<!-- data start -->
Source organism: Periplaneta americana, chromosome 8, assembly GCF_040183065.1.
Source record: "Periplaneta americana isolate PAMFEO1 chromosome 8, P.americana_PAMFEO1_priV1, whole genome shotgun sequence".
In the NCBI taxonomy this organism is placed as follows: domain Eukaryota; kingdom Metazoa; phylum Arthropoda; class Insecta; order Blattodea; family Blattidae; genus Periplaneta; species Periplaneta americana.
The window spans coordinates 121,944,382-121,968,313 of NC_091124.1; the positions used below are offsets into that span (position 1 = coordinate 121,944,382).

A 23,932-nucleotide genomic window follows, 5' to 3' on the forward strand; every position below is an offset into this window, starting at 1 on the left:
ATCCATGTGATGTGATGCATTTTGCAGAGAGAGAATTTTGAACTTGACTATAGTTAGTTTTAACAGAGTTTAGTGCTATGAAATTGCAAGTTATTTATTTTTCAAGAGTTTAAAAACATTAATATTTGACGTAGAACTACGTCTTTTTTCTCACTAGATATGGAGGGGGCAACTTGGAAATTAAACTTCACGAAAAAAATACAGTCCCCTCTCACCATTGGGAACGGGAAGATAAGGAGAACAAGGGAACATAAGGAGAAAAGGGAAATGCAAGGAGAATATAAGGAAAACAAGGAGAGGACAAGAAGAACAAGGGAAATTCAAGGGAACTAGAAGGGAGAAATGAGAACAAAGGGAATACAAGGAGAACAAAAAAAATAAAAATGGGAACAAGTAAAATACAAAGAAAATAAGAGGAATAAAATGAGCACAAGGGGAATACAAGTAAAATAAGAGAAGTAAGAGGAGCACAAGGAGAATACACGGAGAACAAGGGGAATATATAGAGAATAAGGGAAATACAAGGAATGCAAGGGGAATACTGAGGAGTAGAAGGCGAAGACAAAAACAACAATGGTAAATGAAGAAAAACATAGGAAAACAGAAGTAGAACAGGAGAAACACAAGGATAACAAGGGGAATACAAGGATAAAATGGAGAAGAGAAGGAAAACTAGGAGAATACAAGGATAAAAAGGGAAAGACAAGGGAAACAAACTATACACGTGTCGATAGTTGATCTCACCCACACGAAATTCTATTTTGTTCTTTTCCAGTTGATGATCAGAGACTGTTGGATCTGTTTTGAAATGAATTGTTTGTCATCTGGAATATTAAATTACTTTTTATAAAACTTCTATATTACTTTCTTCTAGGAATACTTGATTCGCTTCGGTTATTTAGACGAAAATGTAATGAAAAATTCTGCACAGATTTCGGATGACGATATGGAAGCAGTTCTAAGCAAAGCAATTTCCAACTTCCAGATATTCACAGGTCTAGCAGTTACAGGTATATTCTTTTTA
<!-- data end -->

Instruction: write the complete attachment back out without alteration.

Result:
Source organism: Periplaneta americana, chromosome 8, assembly GCF_040183065.1.
Source record: "Periplaneta americana isolate PAMFEO1 chromosome 8, P.americana_PAMFEO1_priV1, whole genome shotgun sequence".
In the NCBI taxonomy this organism is placed as follows: domain Eukaryota; kingdom Metazoa; phylum Arthropoda; class Insecta; order Blattodea; family Blattidae; genus Periplaneta; species Periplaneta americana.
The window spans coordinates 121,944,382-121,968,313 of NC_091124.1; the positions used below are offsets into that span (position 1 = coordinate 121,944,382).

A 23,932-nucleotide genomic window follows, 5' to 3' on the forward strand; every position below is an offset into this window, starting at 1 on the left:
ATCCATGTGATGTGATGCATTTTGCAGAGAGAGAATTTTGAACTTGACTATAGTTAGTTTTAACAGAGTTTAGTGCTATGAAATTGCAAGTTATTTATTTTTCAAGAGTTTAAAAACATTAATATTTGACGTAGAACTACGTCTTTTTTCTCACTAGATATGGAGGGGGCAACTTGGAAATTAAACTTCACGAAAAAAATACAGTCCCCTCTCACCATTGGGAACGGGAAGATAAGGAGAACAAGGGAACATAAGGAGAAAAGGGAAATGCAAGGAGAATATAAGGAAAACAAGGAGAGGACAAGAAGAACAAGGGAAATTCAAGGGAACTAGAAGGGAGAAATGAGAACAAAGGGAATACAAGGAGAACAAAAAAAATAAAAATGGGAACAAGTAAAATACAAAGAAAATAAGAGGAATAAAATGAGCACAAGGGGAATACAAGTAAAATAAGAGAAGTAAGAGGAGCACAAGGAGAATACACGGAGAACAAGGGGAATATATAGAGAATAAGGGAAATACAAGGAATGCAAGGGGAATACTGAGGAGTAGAAGGCGAAGACAAAAACAACAATGGTAAATGAAGAAAAACATAGGAAAACAGAAGTAGAACAGGAGAAACACAAGGATAACAAGGGGAATACAAGGATAAAATGGAGAAGAGAAGGAAAACTAGGAGAATACAAGGATAAAAAGGGAAAGACAAGGGAAACAAACTATACACGTGTCGATAGTTGATCTCACCCACACGAAATTCTATTTTGTTCTTTTCCAGTTGATGATCAGAGACTGTTGGATCTGTTTTGAAATGAATTGTTTGTCATCTGGAATATTAAATTACTTTTTATAAAACTTCTATATTACTTTCTTCTAGGAATACTTGATTCGCTTCGGTTATTTAGACGAAAATGTAATGAAAAATTCTGCACAGATTTCGGATGACGATATGGAAGCAGTTCTAAGCAAAGCAATTTCCAACTTCCAGATATTCACAGGTCTAGCAGTTACAGGTATATTCTTTTTA